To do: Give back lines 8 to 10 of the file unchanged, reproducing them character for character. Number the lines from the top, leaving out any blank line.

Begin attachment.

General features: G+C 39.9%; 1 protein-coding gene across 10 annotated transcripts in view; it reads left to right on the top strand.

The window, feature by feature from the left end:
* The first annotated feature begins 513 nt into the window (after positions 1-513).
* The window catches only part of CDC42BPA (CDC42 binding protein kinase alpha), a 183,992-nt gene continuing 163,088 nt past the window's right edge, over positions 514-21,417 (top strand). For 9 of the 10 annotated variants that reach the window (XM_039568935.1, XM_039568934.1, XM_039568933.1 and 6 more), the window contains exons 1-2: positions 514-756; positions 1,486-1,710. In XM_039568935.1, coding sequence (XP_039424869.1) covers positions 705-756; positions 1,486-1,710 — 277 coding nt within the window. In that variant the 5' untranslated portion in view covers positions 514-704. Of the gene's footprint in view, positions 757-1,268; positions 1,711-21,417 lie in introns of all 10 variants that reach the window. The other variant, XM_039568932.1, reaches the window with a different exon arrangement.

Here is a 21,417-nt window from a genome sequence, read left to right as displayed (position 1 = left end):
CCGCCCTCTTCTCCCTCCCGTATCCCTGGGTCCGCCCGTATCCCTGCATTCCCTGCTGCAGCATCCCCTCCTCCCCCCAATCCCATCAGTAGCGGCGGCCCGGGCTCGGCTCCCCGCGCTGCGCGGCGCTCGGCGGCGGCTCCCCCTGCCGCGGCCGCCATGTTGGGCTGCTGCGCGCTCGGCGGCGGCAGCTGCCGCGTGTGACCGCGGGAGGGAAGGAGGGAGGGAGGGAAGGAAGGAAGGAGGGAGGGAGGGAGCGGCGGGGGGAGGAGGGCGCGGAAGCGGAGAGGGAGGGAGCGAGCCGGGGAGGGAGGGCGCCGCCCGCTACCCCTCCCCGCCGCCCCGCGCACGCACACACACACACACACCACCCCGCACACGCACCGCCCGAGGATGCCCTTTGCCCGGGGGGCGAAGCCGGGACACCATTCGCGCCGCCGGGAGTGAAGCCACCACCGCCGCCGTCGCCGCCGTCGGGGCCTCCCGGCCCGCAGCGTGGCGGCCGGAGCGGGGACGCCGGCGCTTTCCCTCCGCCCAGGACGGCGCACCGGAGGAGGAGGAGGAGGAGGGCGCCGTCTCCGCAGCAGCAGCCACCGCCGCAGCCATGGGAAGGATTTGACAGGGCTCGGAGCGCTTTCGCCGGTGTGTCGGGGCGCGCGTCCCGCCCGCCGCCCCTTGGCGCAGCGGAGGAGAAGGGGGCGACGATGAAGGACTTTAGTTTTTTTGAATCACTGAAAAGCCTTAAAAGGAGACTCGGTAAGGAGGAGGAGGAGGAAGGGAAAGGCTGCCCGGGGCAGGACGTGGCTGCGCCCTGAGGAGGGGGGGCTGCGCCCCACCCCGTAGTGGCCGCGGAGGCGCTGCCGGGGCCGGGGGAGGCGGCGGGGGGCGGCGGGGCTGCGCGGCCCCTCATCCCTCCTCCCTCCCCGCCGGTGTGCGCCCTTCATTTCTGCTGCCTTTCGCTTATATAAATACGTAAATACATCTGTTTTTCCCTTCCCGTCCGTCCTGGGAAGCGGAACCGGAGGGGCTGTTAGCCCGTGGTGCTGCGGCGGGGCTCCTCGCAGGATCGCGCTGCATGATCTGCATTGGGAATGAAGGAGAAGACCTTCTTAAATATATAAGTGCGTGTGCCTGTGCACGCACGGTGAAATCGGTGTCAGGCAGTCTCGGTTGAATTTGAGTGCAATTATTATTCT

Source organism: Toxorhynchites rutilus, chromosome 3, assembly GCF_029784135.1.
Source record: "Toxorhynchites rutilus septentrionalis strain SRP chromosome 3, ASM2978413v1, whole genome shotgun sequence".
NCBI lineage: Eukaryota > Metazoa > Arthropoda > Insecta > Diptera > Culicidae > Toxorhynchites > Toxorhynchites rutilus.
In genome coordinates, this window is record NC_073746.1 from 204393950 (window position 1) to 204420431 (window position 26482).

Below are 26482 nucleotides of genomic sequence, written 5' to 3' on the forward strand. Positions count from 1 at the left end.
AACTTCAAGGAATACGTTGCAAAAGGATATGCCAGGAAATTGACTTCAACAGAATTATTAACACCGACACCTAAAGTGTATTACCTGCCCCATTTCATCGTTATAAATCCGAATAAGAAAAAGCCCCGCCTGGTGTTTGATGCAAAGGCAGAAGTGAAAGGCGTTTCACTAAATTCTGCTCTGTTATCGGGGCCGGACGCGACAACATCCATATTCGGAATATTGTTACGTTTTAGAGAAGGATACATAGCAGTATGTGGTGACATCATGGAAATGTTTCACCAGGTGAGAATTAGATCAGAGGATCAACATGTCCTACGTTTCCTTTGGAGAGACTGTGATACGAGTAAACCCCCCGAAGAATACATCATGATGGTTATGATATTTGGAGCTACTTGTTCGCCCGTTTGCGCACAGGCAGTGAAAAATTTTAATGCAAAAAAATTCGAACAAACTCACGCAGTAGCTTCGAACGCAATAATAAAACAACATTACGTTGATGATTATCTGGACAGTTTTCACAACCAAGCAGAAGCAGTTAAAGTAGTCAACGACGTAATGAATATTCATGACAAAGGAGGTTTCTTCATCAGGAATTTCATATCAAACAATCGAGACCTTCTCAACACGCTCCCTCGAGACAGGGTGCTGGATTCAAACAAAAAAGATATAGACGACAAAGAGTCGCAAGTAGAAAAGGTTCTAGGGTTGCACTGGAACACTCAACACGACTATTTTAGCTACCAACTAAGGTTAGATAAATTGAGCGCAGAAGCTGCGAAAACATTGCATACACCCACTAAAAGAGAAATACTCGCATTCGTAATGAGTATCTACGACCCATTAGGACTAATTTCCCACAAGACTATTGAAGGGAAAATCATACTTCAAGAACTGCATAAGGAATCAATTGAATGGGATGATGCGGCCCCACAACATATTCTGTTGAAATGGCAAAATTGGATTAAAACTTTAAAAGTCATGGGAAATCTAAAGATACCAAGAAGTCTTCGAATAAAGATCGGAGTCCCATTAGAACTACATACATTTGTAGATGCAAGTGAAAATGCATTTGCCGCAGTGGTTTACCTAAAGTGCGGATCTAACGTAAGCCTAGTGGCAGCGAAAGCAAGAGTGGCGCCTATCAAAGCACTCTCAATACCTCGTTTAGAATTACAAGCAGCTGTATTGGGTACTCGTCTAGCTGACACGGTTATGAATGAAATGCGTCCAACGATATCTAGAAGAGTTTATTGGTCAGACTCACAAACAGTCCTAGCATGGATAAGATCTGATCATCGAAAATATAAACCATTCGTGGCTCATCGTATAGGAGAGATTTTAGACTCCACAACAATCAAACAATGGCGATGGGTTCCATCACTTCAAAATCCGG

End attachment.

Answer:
Source record: "Toxorhynchites rutilus septentrionalis strain SRP chromosome 3, ASM2978413v1, whole genome shotgun sequence".
NCBI lineage: Eukaryota > Metazoa > Arthropoda > Insecta > Diptera > Culicidae > Toxorhynchites > Toxorhynchites rutilus.
In genome coordinates, this window is record NC_073746.1 from 204393950 (window position 1) to 204420431 (window position 26482).